2014 NFL Free Agency: Kansas City Chiefs Letting Dexter McCluster Walk Is Good Move

By Kyle Pappas
Dexter McCluster
John Rieger-USA TODAY Sports

If you didn’t know, Dexter McCluster isn’t a wide receiver; he’s simply been masquerading as one for the past couple of seasons.

The Kansas City Chiefs have attempted to utilize the do-it-all McCluster in a variety of different ways throughout his four seasons in KC, but he’s only made an impact on special teams of late. He was named All-Pro and voted to the Pro Bowl as a punt returner in 2013.

With only an estimated $9 million in cap space, it’s been known for some time that re-signing McCluster is a luxury that GM John Dorsey just couldn’t afford. It became official only minutes after free agency began on Tuesday, when ESPN’s Adam Schefter reported DMC had agreed to a three-year, $12 million deal with the Tennessee Titans.

The move will surely upset the majority of Chiefs Nation, but know it’s for the best. McCluster served as Kansas City’s No. 2 wideout behind Dwayne Bowe in 2013-14, finishing with 53 receptions for 511 yards. However, he’s easily replaceable in this respect. He doesn’t possess great hands and as fast as he is, he doesn’t do much following the catch. In fact, he’s likely even upgradable.

Yes, he was QB Alex Smith‘s favorite target on third down, but only out of necessity; opposing defenses routinely focused the bulk of their attention on Bowe and Jamaal Charles. He never displayed the big-play potential he possessed on special teams when lined up in the slot.

Moreover, McCluster’s role as a change-of-pace back has disappeared over the past two seasons. After recording 100-plus carries and 516 yards rushing in 2011, he’s only seen 20 carries in the last two years combined. Sure, it must be taken into account that the Chiefs’ own arguably the NFL‘s best running back in Charles, but it’s clear McCluster no longer provides the spark out of the backfield that he once did.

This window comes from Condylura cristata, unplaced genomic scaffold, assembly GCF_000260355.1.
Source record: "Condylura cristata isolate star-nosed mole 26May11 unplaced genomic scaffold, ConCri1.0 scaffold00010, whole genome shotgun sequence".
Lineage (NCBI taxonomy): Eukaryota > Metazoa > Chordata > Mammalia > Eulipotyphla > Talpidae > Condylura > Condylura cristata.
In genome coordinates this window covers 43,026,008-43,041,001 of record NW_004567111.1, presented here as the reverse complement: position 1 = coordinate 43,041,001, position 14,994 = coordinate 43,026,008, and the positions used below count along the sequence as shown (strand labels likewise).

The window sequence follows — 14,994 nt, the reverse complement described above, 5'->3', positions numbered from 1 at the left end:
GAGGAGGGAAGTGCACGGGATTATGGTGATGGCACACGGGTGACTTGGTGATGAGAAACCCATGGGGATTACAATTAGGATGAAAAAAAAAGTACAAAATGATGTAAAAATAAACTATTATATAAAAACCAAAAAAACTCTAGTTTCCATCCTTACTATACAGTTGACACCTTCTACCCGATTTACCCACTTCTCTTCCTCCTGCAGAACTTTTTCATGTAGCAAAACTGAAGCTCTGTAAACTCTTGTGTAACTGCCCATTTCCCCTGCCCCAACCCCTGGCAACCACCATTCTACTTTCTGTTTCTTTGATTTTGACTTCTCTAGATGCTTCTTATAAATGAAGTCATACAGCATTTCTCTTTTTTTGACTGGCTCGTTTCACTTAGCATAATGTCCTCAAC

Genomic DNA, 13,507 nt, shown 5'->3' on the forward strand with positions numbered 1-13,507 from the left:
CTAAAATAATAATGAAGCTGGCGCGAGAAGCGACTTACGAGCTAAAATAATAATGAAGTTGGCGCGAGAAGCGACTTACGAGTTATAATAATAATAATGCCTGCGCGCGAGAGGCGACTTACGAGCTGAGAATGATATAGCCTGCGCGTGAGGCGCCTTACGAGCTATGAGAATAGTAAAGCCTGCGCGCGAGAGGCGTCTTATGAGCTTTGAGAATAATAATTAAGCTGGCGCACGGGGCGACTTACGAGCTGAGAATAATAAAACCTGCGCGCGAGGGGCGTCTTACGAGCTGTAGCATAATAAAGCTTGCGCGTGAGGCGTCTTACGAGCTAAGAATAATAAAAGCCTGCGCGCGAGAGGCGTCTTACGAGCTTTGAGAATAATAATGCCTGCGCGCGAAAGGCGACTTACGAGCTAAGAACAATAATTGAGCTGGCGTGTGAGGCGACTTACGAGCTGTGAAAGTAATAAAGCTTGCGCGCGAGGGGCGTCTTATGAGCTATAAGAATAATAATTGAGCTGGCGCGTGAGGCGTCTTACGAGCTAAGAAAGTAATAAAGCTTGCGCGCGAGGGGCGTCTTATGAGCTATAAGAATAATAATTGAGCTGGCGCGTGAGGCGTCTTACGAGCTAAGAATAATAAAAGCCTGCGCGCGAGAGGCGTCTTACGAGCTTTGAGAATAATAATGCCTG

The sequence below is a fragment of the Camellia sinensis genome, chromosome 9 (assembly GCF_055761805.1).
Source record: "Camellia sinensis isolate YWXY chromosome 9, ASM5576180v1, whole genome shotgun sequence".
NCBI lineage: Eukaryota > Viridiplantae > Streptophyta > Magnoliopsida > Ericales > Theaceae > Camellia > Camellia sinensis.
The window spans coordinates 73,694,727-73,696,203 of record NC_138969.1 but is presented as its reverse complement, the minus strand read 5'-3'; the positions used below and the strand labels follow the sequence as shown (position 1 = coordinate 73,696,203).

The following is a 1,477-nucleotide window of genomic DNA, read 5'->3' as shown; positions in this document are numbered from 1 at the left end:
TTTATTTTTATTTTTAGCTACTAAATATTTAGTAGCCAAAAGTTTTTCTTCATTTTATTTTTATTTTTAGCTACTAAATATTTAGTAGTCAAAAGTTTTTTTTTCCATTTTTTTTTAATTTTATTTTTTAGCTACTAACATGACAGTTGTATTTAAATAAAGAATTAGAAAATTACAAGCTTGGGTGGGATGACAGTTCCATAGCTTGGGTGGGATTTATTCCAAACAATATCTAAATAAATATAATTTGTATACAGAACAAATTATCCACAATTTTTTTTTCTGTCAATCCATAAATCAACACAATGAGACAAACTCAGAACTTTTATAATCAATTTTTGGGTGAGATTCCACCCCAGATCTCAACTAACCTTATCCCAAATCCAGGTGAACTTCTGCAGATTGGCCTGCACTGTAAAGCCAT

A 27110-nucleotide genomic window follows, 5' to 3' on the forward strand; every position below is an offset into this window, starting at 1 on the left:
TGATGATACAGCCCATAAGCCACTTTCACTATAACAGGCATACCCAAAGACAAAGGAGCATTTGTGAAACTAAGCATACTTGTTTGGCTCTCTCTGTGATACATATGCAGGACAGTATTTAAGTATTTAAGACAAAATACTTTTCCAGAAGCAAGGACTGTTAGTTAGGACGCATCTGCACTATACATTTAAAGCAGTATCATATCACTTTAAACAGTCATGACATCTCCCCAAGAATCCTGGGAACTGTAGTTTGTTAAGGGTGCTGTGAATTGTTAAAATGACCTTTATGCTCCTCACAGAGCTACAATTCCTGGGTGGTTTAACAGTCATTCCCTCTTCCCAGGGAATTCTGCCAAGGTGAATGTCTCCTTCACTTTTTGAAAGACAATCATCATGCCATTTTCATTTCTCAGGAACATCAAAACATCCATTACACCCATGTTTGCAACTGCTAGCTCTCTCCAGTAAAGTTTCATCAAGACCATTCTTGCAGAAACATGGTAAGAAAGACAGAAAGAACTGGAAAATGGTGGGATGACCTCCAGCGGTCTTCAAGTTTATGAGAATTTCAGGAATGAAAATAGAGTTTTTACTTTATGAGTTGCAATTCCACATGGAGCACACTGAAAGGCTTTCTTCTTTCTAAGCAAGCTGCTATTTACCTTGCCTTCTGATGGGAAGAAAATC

Kansas City will likely experience a small hit on special teams, but it’s certainly worth the approximately $4 million per year it’ll save. The Chiefs’ punt return unit is just that: a unit. McCluster is one of the league’s top return men, but the other 10 men on the field played an equally big role in his success. A returner is only as good as the blockers ahead of him, as was the case in Kansas City last season.

If offseason acquisition Joe McKnight can make it through the summer, I expect the job will become his. He’s primarily a kick returner, but returned punts in college at USC and was an All-Pro returner in 2011. Sure, there will be a drop-off, but not a $4 million one.

McCluster was a fan favorite, but moving on is clearly best for both sides. DMC will be utilized more frequently in Titans’ coach Ken Wisenhunt‘s system and will likely reprise his role in the backfield. Kansas City will save a crucial chunk of change and be able to sign a true wideout to lighten Bowe’s load.

It may not be the move that Chiefs fans wanted, but it’s one that they needed.

Kyle Pappas covers the Kansas City Chiefs and NFL for RantSports.com. Follow him on Twitter @KylePap or add him to your network on Google+.

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